Small Business Restructuring – What Makes A Business Eligible or Ineligible for Restructuring?

These new changes made to Australia’s insolvency framework will give eligible businesses experiencing financial distress access to a new and simplified debt restructuring process or will allow these businesses to enter a new simplified liquidation pathway to enable a quicker and cheaper liquidation process. 

“We are heading into uncharted waters and there is a lot of unknown, I would argue that, at the very least, businesses need to examine their viability before they commit to any course of action” says Craig Dangar.

For struggling businesses looking to determine if they are eligible for a restructure the company must have reasonable grounds “for suspecting current, or a likelihood of future, insolvency”. Once this is determined a Small Business Restructuring Practitioner (SBRP) should be appointed to oversee the restructuring process. The company must also ensure that the total liabilities of the company doesn’t exceed $1 million dollars on the day that the restructuring process is set to commence.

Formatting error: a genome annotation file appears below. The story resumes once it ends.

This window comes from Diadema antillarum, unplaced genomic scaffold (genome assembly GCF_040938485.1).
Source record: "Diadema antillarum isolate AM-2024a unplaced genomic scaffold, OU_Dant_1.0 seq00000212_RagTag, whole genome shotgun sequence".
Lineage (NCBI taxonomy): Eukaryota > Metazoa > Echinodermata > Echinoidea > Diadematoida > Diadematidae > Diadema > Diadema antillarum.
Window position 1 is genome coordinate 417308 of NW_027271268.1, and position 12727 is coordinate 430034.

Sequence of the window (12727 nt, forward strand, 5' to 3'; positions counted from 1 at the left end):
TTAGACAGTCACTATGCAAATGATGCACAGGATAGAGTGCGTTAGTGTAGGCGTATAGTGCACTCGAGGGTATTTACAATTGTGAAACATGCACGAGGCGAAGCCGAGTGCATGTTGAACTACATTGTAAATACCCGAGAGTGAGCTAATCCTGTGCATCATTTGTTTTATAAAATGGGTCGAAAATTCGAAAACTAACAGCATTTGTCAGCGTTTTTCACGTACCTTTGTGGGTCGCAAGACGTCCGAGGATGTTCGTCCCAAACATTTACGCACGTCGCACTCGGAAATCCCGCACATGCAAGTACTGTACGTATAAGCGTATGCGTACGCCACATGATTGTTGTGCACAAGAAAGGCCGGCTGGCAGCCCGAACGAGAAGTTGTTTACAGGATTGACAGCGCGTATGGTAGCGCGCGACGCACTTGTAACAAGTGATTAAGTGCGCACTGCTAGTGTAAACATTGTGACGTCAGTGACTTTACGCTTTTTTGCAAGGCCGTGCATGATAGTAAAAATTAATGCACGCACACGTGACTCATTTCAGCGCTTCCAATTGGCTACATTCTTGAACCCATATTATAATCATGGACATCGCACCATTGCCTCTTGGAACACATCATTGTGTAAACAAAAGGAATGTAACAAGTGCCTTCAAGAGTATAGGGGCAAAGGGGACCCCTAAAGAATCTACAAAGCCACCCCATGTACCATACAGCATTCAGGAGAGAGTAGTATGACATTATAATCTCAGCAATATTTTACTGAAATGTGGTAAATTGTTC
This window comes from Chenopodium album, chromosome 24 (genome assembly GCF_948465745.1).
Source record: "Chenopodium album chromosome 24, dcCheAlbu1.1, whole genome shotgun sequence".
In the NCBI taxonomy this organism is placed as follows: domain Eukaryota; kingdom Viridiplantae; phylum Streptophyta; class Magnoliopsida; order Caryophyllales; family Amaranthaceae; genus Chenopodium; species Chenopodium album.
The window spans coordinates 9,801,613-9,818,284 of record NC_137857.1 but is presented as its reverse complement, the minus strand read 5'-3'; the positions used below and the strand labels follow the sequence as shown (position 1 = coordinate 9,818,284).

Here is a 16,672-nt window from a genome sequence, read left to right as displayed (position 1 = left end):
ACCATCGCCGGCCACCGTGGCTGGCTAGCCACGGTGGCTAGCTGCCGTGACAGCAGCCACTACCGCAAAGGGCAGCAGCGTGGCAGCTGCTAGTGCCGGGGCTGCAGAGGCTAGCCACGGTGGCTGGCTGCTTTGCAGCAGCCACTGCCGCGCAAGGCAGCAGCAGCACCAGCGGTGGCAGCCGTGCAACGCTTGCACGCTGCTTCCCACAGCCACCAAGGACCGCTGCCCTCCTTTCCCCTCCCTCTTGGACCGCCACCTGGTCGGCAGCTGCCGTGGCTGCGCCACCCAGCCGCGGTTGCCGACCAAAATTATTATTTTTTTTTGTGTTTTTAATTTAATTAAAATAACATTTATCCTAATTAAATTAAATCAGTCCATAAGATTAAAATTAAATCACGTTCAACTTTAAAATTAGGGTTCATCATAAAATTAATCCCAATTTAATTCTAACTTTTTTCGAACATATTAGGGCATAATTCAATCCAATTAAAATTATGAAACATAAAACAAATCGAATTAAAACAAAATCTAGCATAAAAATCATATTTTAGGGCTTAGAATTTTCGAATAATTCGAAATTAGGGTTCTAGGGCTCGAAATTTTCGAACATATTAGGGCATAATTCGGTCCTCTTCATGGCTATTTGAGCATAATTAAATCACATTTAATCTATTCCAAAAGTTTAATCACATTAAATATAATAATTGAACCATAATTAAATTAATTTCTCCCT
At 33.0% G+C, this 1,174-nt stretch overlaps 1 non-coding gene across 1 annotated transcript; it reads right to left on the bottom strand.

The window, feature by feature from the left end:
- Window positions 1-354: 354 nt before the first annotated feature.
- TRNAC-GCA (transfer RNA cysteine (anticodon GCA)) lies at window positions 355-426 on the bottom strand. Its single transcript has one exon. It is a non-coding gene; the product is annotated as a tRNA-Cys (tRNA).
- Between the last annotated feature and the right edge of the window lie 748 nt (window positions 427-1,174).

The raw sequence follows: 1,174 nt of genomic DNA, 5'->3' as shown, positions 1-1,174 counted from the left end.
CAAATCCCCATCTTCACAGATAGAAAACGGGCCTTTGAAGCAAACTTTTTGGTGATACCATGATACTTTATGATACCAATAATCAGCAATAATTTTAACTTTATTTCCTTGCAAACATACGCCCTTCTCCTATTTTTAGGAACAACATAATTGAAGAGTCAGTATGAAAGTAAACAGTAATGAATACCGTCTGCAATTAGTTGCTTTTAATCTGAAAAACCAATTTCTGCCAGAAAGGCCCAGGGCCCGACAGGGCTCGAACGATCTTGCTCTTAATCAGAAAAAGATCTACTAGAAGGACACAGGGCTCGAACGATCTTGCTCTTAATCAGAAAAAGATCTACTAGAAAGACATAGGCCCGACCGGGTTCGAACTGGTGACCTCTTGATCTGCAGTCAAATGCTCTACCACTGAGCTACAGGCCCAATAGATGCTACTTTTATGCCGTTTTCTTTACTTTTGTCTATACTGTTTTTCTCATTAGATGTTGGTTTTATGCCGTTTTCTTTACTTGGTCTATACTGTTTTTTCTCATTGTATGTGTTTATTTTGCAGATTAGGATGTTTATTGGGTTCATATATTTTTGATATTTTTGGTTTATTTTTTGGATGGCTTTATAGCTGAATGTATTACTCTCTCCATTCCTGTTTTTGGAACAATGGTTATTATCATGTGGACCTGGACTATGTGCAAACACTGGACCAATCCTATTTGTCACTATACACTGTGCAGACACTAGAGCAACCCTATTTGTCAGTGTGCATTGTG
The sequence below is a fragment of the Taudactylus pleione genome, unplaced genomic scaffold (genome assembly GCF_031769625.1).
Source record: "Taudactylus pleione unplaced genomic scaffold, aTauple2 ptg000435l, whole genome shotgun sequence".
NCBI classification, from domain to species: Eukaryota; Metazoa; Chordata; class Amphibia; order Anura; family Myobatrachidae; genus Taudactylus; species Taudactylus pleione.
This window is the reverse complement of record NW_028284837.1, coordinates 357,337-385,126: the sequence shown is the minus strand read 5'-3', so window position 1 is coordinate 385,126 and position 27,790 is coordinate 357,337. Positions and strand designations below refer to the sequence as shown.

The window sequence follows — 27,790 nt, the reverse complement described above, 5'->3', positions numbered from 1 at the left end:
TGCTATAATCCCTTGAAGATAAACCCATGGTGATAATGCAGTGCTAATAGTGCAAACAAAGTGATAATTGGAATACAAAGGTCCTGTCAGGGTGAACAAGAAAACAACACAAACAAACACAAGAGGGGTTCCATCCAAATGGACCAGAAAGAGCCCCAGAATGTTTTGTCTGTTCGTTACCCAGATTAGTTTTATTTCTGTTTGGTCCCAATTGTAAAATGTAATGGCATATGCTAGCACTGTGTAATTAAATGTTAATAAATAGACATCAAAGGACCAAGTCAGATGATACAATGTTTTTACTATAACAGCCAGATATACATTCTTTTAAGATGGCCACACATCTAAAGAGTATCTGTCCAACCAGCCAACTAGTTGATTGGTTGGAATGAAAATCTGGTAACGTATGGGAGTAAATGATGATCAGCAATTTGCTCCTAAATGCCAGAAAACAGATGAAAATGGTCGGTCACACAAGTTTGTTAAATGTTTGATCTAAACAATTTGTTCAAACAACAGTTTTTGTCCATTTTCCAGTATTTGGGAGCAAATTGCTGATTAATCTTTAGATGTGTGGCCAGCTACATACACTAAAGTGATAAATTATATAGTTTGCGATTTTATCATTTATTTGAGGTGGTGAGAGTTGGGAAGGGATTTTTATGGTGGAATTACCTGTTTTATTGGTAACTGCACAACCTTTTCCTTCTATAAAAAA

The company will be deemed ineligible if the company has previously utilised Small Business Restructuring. It will furthermore be deemed ineligible if “any of its current, and some former, directors have utilised Small Business Restructuring for another company of which they are a director within the period of 7 years preceding the desired appointment of a SBRP”. The company will furthermore be deemed ineligible if they are already subjected to “other forms of external administration or restructuring arrangements”. Craig Dangar believes that “this is a good approach; seven years may be a little long but overall it is a good decision”.

Who Can Act as A Small Business Restructuring Practitioner (SBRP)?